This is the last Will and Testament of me Edmund Hammond of Whitton in the county of Suffolk, Esquire, that is to say I hereby subject and charge my Real Estates with one Annuity or Rent charge of Twenty Pounds a year to be paid unto William Hamilton, now residing in Naples by half yearly payments at day…day during his natural life and whilst I hereby give and bequeath to him and also with one other Annuitys or yearly sum of Twenty Pounds to be paid unto Miss Clara Reeve now living with me during the joint lives of herself and my sister Esther Hammond and in case she shall happen to survive my sister then I will that the said annuity shall be increased to Forty Pounds a year and shall be paid to the said Miss Clara Reeve during so long a time as he shall happen to survive my sister by four quarterly payments at usual Feast Days for paying rent…and devise all my…Messuages and Tenements and Heridiments and all my stocks and shares of such and other my Real Estates after payment of all my debts, legacys and the said several annuitys and with…subject and charge all my estates unto my sister Esther Hammond for and during the term of her natural life and after her decease unto the first son of her body lawfully to he begotten and the heir male of such son lawfully issues and for the default of such sons unto the second and all other sons of my said sister such first only intail Males and for default unto the daughter or daughters of my said sister if more than one to take as tenants in common… then to William Hamilton, gent. of Naples.
During the restoration of Whitton Church in 1857, workmen came upon the vault of the Hammond family, one time owners of Whitton Hall, commonly called Sparrowe’s Nest. The vault is situated in the centre of the chancel, and found to contain eight massive cast lead coffins. one of which, that lying on the left-hand side of the stairs, had been encased in wood, which was much decayed, and had been partly stripped off. One of the broken pieces of wood bore the initials ‘R.H.’ in nails, and a coffin handle, with portions of the wood adhering to it, lay between the coffin side and the wall. This was doubtless the coffin of Rachel Hammond, though there appears to be no record of her burial in the registers. The other seven coffins were of massive cast lead, with various running patterns round the edges of the lids and sides of the panels, and with emblematic figures at the head and foot of the lids, and the centres of some of the side panels, all in bold relief. The coffins lay on the floor of the vault, four in a row, one on either side of the stairs and two super-imposed on others. Taking them from left to right, the inscriptions on the name-plates were as follows:-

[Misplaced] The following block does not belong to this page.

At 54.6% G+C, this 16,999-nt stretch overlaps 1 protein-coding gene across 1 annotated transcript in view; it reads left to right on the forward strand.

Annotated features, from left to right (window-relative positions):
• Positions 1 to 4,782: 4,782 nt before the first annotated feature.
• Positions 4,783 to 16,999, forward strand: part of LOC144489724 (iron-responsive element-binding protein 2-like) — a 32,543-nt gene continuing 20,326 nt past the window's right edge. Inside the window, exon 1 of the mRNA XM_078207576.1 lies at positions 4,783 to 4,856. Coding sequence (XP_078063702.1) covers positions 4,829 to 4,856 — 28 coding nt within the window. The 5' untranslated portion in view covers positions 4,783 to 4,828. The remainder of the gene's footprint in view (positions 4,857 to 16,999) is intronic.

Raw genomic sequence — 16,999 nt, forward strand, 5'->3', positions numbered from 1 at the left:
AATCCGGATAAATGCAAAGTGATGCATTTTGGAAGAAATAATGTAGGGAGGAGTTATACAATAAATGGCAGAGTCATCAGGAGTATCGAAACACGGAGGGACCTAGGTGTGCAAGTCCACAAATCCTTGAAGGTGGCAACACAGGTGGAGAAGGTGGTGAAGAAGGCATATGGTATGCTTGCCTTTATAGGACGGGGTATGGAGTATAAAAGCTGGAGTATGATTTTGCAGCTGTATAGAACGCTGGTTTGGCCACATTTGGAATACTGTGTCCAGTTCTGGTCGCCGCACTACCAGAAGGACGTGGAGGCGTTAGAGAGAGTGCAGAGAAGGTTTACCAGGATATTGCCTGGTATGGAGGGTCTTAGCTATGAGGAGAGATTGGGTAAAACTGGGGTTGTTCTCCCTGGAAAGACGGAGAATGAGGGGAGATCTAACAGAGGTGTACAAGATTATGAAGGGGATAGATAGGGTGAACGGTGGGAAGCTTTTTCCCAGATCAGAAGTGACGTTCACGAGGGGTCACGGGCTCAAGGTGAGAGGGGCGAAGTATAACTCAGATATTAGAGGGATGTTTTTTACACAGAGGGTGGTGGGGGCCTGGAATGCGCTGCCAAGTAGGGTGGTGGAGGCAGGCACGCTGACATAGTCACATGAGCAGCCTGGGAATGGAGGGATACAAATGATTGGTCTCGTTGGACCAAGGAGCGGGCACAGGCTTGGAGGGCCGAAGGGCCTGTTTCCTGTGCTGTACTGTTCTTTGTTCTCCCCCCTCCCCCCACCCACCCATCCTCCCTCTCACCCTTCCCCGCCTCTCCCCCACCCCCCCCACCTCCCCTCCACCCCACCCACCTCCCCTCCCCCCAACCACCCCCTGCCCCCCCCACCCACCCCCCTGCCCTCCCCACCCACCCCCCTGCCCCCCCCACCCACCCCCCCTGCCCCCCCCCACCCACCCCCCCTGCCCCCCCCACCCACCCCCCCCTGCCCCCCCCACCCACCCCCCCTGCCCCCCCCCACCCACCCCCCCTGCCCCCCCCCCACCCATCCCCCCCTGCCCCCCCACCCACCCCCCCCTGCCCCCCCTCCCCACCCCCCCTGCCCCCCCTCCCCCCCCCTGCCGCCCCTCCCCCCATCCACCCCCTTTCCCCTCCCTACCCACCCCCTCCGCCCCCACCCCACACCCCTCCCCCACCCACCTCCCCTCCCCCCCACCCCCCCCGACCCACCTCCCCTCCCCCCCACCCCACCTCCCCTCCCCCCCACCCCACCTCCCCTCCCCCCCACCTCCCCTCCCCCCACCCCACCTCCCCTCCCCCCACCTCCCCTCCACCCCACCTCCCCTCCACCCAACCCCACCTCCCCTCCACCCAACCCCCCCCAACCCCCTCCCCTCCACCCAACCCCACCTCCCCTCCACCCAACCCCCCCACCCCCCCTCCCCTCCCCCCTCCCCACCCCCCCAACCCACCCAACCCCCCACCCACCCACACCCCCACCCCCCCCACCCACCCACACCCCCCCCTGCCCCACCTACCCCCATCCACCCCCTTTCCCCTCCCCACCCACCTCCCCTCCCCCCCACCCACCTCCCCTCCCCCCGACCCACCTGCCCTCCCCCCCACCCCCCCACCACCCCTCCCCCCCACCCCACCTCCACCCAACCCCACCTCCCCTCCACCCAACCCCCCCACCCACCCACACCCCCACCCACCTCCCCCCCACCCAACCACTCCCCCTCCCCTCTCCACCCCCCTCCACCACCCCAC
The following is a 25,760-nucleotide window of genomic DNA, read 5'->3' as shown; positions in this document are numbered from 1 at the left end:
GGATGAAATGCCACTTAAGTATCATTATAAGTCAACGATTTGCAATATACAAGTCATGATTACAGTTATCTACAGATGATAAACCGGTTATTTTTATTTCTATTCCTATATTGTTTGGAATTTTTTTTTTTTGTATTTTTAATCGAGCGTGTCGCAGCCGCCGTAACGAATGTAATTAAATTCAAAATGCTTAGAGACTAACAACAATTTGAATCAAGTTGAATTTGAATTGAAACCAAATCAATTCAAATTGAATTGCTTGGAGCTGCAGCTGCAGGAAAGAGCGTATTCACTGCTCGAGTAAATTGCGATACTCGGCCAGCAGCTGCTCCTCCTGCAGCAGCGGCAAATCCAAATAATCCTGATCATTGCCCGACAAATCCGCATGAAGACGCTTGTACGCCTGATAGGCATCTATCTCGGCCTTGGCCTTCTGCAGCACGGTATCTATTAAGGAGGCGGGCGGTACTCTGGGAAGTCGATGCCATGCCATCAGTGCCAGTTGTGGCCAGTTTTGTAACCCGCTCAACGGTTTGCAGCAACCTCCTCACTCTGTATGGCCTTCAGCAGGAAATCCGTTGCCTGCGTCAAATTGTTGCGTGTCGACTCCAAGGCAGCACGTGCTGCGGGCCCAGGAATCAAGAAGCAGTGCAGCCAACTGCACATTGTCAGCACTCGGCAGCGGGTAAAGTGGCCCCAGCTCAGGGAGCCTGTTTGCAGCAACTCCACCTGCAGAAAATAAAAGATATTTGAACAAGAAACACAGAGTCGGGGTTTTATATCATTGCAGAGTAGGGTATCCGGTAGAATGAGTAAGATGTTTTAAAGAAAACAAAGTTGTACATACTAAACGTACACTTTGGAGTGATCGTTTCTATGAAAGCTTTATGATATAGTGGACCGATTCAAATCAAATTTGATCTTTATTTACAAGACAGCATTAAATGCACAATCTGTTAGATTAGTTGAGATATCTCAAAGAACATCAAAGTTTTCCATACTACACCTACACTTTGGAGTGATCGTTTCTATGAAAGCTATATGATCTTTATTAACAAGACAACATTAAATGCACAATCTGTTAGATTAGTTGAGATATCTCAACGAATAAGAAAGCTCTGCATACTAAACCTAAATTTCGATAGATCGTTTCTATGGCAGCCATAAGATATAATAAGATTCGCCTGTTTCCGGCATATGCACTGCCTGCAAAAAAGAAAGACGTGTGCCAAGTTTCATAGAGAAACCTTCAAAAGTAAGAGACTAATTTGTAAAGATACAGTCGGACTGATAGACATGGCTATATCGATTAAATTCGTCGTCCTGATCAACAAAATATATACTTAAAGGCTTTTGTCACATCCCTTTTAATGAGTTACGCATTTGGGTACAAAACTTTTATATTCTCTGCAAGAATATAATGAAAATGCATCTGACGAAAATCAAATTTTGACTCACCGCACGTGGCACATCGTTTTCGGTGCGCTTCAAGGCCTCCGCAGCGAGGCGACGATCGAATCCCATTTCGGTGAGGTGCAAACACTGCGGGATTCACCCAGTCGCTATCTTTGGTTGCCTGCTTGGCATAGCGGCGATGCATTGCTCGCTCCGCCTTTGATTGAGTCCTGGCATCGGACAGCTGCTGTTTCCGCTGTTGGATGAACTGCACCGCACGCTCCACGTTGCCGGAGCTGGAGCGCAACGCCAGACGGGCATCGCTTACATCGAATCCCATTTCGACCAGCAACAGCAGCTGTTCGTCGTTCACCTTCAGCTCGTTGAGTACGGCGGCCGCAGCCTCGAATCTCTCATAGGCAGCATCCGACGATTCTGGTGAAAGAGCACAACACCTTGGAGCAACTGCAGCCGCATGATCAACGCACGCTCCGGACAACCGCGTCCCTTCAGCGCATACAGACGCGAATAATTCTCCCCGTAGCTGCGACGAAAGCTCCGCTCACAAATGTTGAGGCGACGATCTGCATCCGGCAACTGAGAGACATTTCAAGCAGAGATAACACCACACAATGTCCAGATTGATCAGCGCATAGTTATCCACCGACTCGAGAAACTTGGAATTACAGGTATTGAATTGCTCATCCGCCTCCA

- R.H. – (doubtless for Rachel Hammond). This is the coffin with outer wooden case.
- M.H. obt. Janr. 19. 1743. Aeat 43 – Mary Hammond daughter of William and Mary. Above the inscription is a large heater-shaped shield, measuring 12 ins. by 11 ins. bearing arms in bold relief:- Hammond, per pale (Or and Az.), three demi-lions passant guardant, two and on, and between them in quatrefoil charged with five Ermine spots, impaling Hook – quarterly, one and four, a cross between four escallops, two and three, seven fusils conjoined in bend, each with charged with an Ermine spot; over all an inescutcheon, Hook – quarterly as before.
- Probably the coffin of Mr. William Hammond, but name-plate could not be read, as another coffin rested upon it.
- John Hammond. Esquire. Died May 31st 1733.
- E[lizabeth]. Hammond. died April 23. 1734. Above the name is a lozenge, but the foot of Edmund Hammond’s coffin (No. 7) covers it.
- Probably the coffin of Thomas Hammond, but Edmund Hammond’s coffin rests upon it, so a name-plate could not be read. The coffin-plate of Thomas Hammond was found lying against the wall, and was probably torn off No 6. when No 7 was placed upon it. The inscription is Mr Thos. Hammond. Died 30th March 1743, aged 34 years.
- Edmundus Hammond, Arminger, obt. Jany. 29. 1759. Aetat 56.
- Mris Esther Hammond. Died 29th Decr. 1760. Aged 54.